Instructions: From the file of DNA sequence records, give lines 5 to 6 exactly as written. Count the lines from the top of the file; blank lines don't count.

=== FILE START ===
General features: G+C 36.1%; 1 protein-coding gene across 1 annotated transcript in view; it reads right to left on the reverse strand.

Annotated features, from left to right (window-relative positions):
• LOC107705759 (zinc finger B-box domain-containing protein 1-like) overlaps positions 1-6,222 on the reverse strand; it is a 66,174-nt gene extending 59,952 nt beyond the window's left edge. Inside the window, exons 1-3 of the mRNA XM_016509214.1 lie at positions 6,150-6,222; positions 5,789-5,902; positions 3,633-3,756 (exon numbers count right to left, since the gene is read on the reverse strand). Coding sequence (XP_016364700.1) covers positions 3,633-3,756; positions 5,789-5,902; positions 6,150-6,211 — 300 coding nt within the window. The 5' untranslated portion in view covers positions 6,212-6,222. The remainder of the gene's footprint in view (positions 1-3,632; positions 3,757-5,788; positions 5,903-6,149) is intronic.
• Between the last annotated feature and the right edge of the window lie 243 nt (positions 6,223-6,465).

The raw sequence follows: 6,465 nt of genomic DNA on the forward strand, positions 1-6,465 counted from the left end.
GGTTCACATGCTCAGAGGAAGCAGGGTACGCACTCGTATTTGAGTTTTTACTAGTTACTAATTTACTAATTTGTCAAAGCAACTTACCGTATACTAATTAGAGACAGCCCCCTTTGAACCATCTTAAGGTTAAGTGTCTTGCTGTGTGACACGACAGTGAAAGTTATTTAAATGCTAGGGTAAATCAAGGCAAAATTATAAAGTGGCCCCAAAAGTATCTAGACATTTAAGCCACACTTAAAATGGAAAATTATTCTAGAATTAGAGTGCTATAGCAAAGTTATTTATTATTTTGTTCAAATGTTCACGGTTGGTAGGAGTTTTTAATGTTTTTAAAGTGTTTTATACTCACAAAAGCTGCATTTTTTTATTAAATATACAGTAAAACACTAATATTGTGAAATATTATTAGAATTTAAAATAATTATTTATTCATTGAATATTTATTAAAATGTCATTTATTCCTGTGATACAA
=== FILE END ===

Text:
The raw sequence follows: 6,465 nt of genomic DNA on the forward strand, positions 1-6,465 counted from the left end.
GGTTCACATGCTCAGAGGAAGCAGGGTACGCACTCGTATTTGAGTTTTTACTAGTTACTAATTTACTAATTTGTCAAAGCAACTTACCGTATACTAATTAGAGACAGCCCCCTTTGAACCATCTTAAGGTTAAGTGTCTTGCTGTGTGACACGACAGTGAAAGTTATTTAAATGCTAGGGTAAATCAAGGCAAAATTATAAAGTGGCCCCAAAAGTATCTAGACATTTAAGCCACACTTAAAATGGAAAATTATTCTAGAATTAGAGTGCTATAGCAAAGTTATTTATTATTTTGTTCAAATGTTCACGGTTGGTAGGAGTTTTTAATGTTTTTAAAGTGTTTTATACTCACAAAAGCTGCATTTTTTTATTAAATATACAGTAAAACACTAATATTGTGAAATATTATTAGAATTTAAAATAATTATTTATTCATTGAATATTTATTAAAATGTCATTTATTCCTGTGATACAA